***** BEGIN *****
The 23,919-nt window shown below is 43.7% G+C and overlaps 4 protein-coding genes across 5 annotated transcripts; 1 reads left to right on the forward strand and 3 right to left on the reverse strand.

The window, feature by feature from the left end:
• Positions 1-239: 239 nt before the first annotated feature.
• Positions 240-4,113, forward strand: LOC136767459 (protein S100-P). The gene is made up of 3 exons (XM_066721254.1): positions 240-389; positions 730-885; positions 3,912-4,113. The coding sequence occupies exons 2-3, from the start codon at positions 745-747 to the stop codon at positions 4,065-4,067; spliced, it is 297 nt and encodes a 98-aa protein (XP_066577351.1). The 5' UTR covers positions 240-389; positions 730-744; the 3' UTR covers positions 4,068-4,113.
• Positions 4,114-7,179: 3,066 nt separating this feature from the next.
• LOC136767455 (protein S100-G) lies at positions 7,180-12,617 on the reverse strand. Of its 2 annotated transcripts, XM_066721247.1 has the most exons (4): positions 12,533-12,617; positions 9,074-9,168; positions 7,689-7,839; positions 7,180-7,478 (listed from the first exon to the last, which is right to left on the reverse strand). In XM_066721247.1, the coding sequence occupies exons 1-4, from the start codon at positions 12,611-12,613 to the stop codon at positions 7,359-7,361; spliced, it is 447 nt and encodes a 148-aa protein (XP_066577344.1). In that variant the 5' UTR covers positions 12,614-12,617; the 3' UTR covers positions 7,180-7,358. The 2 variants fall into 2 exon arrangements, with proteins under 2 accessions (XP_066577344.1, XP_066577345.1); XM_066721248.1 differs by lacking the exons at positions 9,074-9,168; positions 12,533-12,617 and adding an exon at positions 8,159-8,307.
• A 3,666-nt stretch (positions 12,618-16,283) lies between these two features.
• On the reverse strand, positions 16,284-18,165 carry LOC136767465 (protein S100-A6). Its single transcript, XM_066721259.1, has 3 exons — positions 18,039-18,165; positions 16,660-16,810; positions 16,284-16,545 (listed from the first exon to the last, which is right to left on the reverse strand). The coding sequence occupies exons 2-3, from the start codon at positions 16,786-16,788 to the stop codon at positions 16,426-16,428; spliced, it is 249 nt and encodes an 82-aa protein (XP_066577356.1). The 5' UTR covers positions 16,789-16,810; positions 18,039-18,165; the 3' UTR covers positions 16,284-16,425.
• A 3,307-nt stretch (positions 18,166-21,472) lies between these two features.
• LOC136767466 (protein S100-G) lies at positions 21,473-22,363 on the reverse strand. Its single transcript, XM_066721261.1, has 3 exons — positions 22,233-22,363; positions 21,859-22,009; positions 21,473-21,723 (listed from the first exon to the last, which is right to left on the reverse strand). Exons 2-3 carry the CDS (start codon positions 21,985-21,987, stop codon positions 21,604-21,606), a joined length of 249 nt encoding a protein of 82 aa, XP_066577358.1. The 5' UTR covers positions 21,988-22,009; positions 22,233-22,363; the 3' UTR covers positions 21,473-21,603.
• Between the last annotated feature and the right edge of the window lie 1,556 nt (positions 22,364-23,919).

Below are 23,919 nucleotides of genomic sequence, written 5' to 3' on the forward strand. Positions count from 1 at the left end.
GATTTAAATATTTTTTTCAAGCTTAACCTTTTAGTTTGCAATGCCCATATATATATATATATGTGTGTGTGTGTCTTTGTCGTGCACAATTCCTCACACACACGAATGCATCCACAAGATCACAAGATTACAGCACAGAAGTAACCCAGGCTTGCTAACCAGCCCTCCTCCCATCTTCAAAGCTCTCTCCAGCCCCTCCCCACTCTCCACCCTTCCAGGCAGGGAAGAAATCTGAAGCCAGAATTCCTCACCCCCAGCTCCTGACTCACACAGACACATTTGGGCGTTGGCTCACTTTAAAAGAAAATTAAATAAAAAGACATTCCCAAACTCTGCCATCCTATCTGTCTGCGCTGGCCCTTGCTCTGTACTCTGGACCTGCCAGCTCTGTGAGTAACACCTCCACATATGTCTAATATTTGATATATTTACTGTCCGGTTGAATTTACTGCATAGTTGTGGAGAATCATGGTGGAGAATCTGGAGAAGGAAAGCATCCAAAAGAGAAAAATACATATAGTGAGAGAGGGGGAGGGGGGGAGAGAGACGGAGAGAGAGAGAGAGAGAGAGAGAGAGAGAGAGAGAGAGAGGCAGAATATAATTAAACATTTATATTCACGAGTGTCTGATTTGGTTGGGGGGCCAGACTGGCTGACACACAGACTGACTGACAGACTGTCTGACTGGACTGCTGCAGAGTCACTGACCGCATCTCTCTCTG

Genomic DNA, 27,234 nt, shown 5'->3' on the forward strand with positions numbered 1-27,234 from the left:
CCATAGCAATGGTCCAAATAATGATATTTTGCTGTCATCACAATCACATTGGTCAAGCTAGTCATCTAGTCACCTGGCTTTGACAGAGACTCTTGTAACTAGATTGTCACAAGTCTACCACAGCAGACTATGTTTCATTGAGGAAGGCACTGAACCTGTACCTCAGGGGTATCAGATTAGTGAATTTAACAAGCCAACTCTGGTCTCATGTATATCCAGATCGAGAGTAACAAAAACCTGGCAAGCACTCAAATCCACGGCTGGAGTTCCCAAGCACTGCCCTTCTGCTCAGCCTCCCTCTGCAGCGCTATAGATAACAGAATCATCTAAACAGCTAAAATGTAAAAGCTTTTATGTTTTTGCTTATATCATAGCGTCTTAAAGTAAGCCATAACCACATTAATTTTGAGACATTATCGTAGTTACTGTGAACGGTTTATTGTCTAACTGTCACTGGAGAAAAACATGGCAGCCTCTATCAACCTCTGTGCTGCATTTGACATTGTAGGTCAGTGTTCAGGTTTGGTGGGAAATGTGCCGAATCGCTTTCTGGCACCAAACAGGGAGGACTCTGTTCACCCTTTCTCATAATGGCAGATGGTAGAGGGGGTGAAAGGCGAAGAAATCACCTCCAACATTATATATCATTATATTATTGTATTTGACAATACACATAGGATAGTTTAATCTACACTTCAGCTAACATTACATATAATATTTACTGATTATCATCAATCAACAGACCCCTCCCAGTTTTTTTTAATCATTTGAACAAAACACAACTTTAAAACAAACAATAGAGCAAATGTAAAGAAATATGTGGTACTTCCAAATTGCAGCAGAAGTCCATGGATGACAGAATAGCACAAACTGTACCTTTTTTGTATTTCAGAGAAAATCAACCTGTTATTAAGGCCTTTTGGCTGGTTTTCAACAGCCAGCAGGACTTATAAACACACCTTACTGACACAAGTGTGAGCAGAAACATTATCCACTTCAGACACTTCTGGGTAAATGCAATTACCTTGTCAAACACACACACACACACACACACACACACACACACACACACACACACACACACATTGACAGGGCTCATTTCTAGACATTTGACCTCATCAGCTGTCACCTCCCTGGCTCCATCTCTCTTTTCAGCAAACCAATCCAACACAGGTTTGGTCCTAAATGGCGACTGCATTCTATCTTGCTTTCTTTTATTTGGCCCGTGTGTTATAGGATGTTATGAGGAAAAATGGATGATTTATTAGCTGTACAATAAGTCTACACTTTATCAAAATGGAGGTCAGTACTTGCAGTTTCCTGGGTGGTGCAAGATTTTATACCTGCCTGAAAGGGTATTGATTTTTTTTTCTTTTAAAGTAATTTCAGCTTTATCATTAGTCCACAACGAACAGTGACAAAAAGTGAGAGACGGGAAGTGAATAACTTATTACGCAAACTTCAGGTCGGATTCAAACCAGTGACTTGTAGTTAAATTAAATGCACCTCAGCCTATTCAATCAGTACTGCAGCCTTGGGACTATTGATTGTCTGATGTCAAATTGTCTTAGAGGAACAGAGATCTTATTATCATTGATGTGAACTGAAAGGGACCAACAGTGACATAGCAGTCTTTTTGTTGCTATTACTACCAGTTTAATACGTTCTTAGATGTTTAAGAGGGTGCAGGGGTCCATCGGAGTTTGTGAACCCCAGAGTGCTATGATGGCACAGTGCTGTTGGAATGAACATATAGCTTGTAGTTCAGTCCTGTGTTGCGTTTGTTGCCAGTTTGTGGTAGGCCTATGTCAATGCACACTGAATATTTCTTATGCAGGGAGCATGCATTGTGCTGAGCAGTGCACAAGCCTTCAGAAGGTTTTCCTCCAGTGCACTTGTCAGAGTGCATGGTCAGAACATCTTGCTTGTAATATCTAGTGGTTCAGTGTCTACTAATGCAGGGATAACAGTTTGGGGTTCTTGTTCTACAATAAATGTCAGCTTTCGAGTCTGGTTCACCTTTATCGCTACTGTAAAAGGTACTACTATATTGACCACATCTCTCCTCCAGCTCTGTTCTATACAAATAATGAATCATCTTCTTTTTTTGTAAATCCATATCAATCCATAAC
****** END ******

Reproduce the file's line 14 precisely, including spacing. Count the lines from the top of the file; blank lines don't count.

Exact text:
Genomic DNA, 27,234 nt, shown 5'->3' on the forward strand with positions numbered 1-27,234 from the left: